Sunday, August 09, 2009

Migration, Development, and the Promise of CEDAW for Rural Women

Worth noting -

Professor Lisa Pruitt, UC Davis School of Law, has been writing about rural-urban difference in relation to law for several years, but her work has not been directly about agricultural issues. Pruitt’s most recent article, however, takes a decidedly agricultural turn, and is international in scope.

In Migration, Development and the Promise of CEDAW for Rural Women, Pruitt’s topic is the Convention on the Elimination of All Forms of Discrimination Against Women (CEDAW), which features an entire provision, Article 14, regarding the rights of rural women. More specifically, Article 14 is primarily about the role of rural women in agricultural production—as the so-called architects of food security—and it is on the ag-related provisions which Pruitt focuses. The article is forthcoming in the Michigan Journal of International Law (2009) and is available now on SSRN and bepress. The abstract is as follows:
This Article explores the potential of international development efforts and human rights law to enhance the livelihoods of rural women in the developing world. In particular, the Article takes up the Convention on the Elimination of All Forms of Discrimination Against Women (CEDAW), which enumerates in Article 14 specific rights for rural women as a class. Pruitt’s focus here is on Article 14’s guarantees in relation to land ownership, development planning, access to credit, marketing facilities, extension services and technology, and other rights that are linked closely to women’s role as the architects of food security. While CEDAW has attracted enormous attention among legal scholars in the decades since its inception, Pruitt’s is the first scholarly article to focus on the Convention’s provisions regarding to rural women. To better understand the potential of CEDAW in relation to this particular population, Pruitt examines the drafting history of Article 14, as well as the most recent country reports of four Member States: China, Ghana, India, and South Africa.

Written for a symposium called “Territory without Boundaries,” Pruitt’s discussion of CEDAW’s Article 14 is situated in the context of massive rural-to-urban migration worldwide. Indeed, its publication comes just months after demographers report that, on a global scale, urban dwellers began to outnumber those living in rural areas. As globalization creates conditions that induce migration, causing the populations of cities to burgeon and their territories to sprawl, those same forces shape rural places, too. Although that which is rural is often thought of as quintessentially local, rural livelihoods around the world are buffeted by economic restructuring, migration, and climate change. Pruitt thus considers CEDAW in relation to migration’s consequences for the women who are left behind. Among these consequences are enormous challenges, but also opportunities for change and empowerment.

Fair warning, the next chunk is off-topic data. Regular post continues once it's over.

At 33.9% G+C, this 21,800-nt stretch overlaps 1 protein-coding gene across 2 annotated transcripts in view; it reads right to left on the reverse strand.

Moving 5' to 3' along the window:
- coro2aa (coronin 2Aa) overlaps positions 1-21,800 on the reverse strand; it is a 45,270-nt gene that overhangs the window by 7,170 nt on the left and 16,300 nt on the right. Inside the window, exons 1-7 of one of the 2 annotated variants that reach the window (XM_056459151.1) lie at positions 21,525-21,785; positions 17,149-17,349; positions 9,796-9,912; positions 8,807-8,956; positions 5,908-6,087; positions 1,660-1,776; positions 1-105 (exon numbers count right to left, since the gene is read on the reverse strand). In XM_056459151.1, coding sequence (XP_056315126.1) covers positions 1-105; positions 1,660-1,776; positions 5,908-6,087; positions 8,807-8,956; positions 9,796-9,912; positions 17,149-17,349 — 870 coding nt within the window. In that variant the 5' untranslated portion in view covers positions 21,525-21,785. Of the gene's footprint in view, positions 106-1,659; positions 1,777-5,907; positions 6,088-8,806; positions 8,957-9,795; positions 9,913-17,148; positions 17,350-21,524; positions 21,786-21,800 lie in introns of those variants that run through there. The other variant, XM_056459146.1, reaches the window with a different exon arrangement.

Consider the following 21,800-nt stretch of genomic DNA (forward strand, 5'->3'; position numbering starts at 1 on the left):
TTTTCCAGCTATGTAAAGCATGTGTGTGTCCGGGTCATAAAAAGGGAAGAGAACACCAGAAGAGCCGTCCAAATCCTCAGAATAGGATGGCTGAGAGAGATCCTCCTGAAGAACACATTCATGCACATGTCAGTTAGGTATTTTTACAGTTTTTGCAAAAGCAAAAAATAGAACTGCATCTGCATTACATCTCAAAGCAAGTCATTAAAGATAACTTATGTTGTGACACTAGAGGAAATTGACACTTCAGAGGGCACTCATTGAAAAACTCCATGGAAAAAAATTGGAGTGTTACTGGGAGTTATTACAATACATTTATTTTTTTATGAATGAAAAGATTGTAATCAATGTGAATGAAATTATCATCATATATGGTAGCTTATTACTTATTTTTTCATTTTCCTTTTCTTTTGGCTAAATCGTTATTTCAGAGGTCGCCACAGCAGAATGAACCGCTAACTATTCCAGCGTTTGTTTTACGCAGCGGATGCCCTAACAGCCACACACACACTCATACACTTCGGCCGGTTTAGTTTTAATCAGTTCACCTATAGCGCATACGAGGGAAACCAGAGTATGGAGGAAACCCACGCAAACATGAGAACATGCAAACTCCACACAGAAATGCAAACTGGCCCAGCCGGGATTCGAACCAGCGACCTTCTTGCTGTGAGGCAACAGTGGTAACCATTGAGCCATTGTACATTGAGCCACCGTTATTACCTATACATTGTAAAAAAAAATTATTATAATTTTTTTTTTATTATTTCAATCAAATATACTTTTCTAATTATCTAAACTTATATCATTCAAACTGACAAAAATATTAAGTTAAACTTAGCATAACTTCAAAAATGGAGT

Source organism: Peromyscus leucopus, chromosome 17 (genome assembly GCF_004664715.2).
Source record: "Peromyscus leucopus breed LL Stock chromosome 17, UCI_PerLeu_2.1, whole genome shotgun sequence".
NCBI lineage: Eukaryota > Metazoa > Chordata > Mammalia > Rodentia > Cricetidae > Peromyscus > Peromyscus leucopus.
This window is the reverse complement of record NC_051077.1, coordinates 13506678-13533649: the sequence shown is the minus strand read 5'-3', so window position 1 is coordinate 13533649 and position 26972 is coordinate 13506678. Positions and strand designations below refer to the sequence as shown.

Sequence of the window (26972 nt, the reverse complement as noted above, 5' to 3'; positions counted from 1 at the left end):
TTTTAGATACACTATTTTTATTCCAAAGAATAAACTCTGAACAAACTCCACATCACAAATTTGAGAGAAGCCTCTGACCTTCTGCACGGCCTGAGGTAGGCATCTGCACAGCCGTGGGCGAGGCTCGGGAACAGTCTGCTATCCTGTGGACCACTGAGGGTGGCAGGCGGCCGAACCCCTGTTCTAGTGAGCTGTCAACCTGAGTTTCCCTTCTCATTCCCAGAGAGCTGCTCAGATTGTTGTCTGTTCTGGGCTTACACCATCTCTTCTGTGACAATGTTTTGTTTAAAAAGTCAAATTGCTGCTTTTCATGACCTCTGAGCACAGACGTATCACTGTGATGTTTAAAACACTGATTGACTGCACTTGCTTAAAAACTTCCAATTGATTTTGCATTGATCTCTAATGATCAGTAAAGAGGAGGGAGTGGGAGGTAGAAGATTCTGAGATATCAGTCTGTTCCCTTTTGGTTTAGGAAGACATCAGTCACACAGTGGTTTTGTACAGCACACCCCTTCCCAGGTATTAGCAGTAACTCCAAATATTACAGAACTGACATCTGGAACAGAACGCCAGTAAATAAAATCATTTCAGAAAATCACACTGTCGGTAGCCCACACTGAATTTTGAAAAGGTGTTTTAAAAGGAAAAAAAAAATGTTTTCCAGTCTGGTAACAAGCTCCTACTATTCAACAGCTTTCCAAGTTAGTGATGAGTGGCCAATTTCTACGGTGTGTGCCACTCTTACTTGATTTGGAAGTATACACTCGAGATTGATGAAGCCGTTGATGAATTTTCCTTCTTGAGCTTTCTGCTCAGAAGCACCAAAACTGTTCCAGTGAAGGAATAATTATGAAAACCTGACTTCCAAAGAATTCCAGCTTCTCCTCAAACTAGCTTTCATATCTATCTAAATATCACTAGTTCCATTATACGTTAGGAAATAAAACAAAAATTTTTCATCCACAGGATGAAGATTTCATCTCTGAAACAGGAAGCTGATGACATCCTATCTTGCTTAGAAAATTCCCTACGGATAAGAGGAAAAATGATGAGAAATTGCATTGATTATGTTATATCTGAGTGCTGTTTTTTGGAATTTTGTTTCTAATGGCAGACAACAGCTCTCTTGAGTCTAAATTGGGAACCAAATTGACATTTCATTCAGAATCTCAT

Pruitt’s analysis raises several broad, structural issues. The first is the impact of rural spatiality—including a relative absence of formal legal institutions and actors—on the ability of rural women to realize the promise of international instruments such as CEDAW. The second is the extent to which development entails or encourages urbanization and how CEDAW’s vision for empowering rural women might influence the trajectory of development efforts. The third is the wisdom of development strategies such as the industrialization of agriculture, which fuel migration’s urban juggernaut. Such strategies—which Pruitt argues reflect an urban bias—seem wrong headed at a time when the developed world’s food production priorities are shifting to value and emphasize sustainable agriculture.

Among other observations, Pruitt lauds the priorities and framework of CEDAW’s Article 14 in terms of the ways in which they seek to foster women’s agency and material well-being. These include CEDAW’s aspiration to secure women’s roles in development planning and implementation and to empower them as producers of food. Pruitt also discusses the potential for CEDAW’s Article 14 to accommodate legal pluralism, which can be particularly relevant in rural places, where custom and local sources of authority tend to be more entrenched and influential than in urban locales. Finally, Pruitt suggests that the population churn associated with migration represents an opening for the renegotiation of gender roles and other cultural practices in rural places. This is because migration enhances the prospect of raising the consciousness of rural communities regarding national and international legal norms, while also facilitating enforcement of rural women’s rights by fostering their access to formal legal actors and institutions at higher scales, in urban places. Throughout her analysis, Pruitt considers parallels between developing and developed nations with regard to rural-urban difference, population trends, the industrialization of agriculture, and the social and economic consequences of these phenomena.

Professor Pruitt blogs at Legal Ruralism, A Little (Legal) Realism about the Rural.


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